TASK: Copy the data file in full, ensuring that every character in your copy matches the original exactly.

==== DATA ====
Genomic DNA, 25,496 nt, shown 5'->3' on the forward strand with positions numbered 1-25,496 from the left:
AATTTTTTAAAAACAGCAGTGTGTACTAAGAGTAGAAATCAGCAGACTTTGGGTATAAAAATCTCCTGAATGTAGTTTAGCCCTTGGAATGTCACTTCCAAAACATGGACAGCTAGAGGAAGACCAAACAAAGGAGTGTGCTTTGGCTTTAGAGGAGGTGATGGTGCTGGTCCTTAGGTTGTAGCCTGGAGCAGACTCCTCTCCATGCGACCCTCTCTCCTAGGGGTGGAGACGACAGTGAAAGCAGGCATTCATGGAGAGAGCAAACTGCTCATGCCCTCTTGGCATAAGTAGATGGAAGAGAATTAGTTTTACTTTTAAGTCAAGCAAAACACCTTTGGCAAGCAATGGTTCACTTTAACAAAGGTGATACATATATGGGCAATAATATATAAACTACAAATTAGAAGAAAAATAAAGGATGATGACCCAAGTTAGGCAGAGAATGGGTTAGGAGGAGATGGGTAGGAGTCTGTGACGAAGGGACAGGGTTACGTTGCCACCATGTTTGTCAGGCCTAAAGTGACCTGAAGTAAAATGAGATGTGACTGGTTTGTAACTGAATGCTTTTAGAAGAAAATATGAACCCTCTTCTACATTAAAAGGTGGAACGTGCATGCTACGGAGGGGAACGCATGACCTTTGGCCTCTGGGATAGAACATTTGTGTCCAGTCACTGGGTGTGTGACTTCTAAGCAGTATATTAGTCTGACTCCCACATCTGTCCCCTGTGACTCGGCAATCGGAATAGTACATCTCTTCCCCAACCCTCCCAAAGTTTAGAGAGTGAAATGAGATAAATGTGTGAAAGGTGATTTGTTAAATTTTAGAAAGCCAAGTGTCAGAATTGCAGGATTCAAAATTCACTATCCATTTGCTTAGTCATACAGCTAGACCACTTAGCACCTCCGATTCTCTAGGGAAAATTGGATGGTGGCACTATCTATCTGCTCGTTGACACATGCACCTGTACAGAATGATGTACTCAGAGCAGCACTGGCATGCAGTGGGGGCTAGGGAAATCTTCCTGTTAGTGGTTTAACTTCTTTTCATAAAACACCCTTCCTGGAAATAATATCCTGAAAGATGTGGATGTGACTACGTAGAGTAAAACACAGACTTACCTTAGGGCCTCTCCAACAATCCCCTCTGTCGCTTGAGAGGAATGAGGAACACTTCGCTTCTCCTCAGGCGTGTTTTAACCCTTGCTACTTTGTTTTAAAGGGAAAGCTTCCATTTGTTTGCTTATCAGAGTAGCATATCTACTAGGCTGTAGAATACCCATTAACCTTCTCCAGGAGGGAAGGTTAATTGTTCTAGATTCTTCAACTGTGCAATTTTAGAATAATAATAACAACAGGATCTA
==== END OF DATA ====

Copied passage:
Genomic DNA, 25,496 nt, shown 5'->3' on the forward strand with positions numbered 1-25,496 from the left:
AATTTTTTAAAAACAGCAGTGTGTACTAAGAGTAGAAATCAGCAGACTTTGGGTATAAAAATCTCCTGAATGTAGTTTAGCCCTTGGAATGTCACTTCCAAAACATGGACAGCTAGAGGAAGACCAAACAAAGGAGTGTGCTTTGGCTTTAGAGGAGGTGATGGTGCTGGTCCTTAGGTTGTAGCCTGGAGCAGACTCCTCTCCATGCGACCCTCTCTCCTAGGGGTGGAGACGACAGTGAAAGCAGGCATTCATGGAGAGAGCAAACTGCTCATGCCCTCTTGGCATAAGTAGATGGAAGAGAATTAGTTTTACTTTTAAGTCAAGCAAAACACCTTTGGCAAGCAATGGTTCACTTTAACAAAGGTGATACATATATGGGCAATAATATATAAACTACAAATTAGAAGAAAAATAAAGGATGATGACCCAAGTTAGGCAGAGAATGGGTTAGGAGGAGATGGGTAGGAGTCTGTGACGAAGGGACAGGGTTACGTTGCCACCATGTTTGTCAGGCCTAAAGTGACCTGAAGTAAAATGAGATGTGACTGGTTTGTAACTGAATGCTTTTAGAAGAAAATATGAACCCTCTTCTACATTAAAAGGTGGAACGTGCATGCTACGGAGGGGAACGCATGACCTTTGGCCTCTGGGATAGAACATTTGTGTCCAGTCACTGGGTGTGTGACTTCTAAGCAGTATATTAGTCTGACTCCCACATCTGTCCCCTGTGACTCGGCAATCGGAATAGTACATCTCTTCCCCAACCCTCCCAAAGTTTAGAGAGTGAAATGAGATAAATGTGTGAAAGGTGATTTGTTAAATTTTAGAAAGCCAAGTGTCAGAATTGCAGGATTCAAAATTCACTATCCATTTGCTTAGTCATACAGCTAGACCACTTAGCACCTCCGATTCTCTAGGGAAAATTGGATGGTGGCACTATCTATCTGCTCGTTGACACATGCACCTGTACAGAATGATGTACTCAGAGCAGCACTGGCATGCAGTGGGGGCTAGGGAAATCTTCCTGTTAGTGGTTTAACTTCTTTTCATAAAACACCCTTCCTGGAAATAATATCCTGAAAGATGTGGATGTGACTACGTAGAGTAAAACACAGACTTACCTTAGGGCCTCTCCAACAATCCCCTCTGTCGCTTGAGAGGAATGAGGAACACTTCGCTTCTCCTCAGGCGTGTTTTAACCCTTGCTACTTTGTTTTAAAGGGAAAGCTTCCATTTGTTTGCTTATCAGAGTAGCATATCTACTAGGCTGTAGAATACCCATTAACCTTCTCCAGGAGGGAAGGTTAATTGTTCTAGATTCTTCAACTGTGCAATTTTAGAATAATAATAACAACAGGATCTA